7 films to help you understand French riots

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7 films to help you understand French riots

As France is once again rocked by rioting, here are some films to help you understand the social and political context behind the violence.

La Haine – 1995

As good today as when it was first released, La Haine is the classic film about the problems of France’s tense suburbs (banlieues). Apart from the car styles and the lack of tech, and this black-and-white film could have been made yesterday – which is important because it shows how none of the social problems highlighted in the film have been solved in the intervening years.

It follows three young men through a 24-hour period in the Paris suburbs as one of their friends lies in hospital on life support after a violent encounter with a police officer.

Director Mathieu Kassovitz is apparently set to being the film to the stage as a musical next year. 

Les Misérables – 2019

Often referred to as ‘the new La Haine‘ when it was released, this film was the first feature-length offering from Ladj Ly, who grew up in the tough suburb of Montfermeil, where this film is set.

It follows a young boy (played by Ly’s son) who is obsessed with flying his drone – things get complicated when the drone films police committing an assault on a teenage boy, and officers are naturally keen to retrieve and confiscate the footage.

Admirably balanced and able to also show the stresses of policing France’s toughest areas, the film really brings to life the characters of the neighbourhood before its explosive finale.

Athèna – 2022

This Netflix film begins at a vigil for a young boy who died at the hands of police, before exploding into high octane and very stylishly filmed violence.

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It follows the reactions of the three brothers of the dead man, who have taken very different paths in life.

Although it looks stunning, for our money this film has nothing like the depth or sensitivity of La Haine or Les Misérables.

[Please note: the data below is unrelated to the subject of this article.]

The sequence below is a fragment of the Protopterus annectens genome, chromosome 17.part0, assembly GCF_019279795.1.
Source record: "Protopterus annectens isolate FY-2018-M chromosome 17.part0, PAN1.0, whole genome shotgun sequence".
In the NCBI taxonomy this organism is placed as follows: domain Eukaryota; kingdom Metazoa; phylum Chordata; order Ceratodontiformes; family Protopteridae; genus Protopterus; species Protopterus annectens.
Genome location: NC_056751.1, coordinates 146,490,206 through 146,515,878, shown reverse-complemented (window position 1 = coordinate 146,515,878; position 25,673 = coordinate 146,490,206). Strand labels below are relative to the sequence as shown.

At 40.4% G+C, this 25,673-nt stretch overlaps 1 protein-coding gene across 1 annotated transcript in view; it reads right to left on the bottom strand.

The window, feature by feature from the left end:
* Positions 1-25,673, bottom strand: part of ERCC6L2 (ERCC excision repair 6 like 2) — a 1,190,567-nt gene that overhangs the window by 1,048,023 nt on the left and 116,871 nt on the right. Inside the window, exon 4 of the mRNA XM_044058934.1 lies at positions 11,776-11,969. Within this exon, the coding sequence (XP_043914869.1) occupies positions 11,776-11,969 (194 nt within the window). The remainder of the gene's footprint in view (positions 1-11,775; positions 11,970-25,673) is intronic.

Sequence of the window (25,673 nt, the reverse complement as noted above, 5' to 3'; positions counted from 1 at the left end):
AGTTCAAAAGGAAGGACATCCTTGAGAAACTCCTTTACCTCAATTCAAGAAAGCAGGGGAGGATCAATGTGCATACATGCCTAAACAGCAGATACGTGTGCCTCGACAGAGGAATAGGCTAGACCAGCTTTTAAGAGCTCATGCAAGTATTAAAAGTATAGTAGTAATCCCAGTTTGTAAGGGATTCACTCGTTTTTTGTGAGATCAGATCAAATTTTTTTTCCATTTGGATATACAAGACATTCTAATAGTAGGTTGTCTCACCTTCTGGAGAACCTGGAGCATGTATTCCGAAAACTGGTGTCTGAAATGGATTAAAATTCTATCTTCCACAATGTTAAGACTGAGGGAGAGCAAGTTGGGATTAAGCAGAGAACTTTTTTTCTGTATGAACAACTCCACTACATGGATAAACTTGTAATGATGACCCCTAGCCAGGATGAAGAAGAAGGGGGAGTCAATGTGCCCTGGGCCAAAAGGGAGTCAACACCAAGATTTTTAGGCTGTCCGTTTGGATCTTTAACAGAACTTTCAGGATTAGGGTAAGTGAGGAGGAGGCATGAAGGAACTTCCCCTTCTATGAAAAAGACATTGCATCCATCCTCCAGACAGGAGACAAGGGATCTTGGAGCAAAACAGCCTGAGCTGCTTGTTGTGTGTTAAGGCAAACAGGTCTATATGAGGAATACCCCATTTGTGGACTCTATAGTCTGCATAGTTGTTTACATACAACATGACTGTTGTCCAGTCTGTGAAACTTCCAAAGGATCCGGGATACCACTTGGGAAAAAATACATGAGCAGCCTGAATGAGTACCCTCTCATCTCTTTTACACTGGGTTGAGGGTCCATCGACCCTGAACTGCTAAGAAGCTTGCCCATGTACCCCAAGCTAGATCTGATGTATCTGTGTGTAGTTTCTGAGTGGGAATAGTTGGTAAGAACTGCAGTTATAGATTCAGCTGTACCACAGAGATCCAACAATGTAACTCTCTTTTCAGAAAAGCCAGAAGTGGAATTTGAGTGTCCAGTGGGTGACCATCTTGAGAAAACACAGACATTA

Un pays qui se tient sage (A country that stays silent) – 2021

A documentary rather than a feature film, this piece by noted campaigner David Dufresne takes a broader look at the issue of policing in France, and police violence.

It’s nearly solely based on amateur videos, most of which were shot on mobile phones during the notoriously violent ‘yellow vest’ protests, and focuses more on the policing of demos in France.

It’s style – short, amateur video clips interspersed with talking heads on the nature of policing and violence itself – is compelling and the issues that it raises remain pertinent. 

A voix haute (Speak up) – 2017

It’s easy to fall into the trap of seeing France’s banlieues as nothing but places of violence and criminality.

Of course that is not the case, as this documentary (also directed by Les Misérables’ Ladj Ly) makes clear. It follows a group of school pupils in Seine-Saint-Denis as they prepare for a public speaking competition.

The documentary is great on its own, but it also shows the problems that the kids experience in their daily lives, including police harassment and the teenage boy battling alone through the asylum system.

Police (Night shift) – 2020 

It’s too easy to simply blame the police for all the problems in the French suburbs, so as a corrective this film offers a look into what being a police officer in a modern French city is really like.

From the lack of equipment and tough working conditions, this film is sympathetic to the problems that individual officers face without trying to gloss over the wider systemic problems. A superlative cast – Omar Sy, Virgine Efira and Grégory Gadebois – elevate it to another level.

Les Misérables – 2012

It’s said that France is a country that romanticises the mob, and you get a full appreciation of this tendency in the musical Les Misérables. Based on the novel by Victor Hugo, this most recent Hollywood version stars Hugh Jackman and Anne Hathaway and follows a group of characters trying to navigate daily life through the uprisings of the Paris Commune of 1871 (and singing about it).

If you want a history lesson it’s probably better to read the book, but the musical is a lot of fun.

Incidentally ‘misérables‘ in French doesn’t mean people who are unhappy, it means those living in poverty and deprivation (although naturally those things would likely make you miserable).

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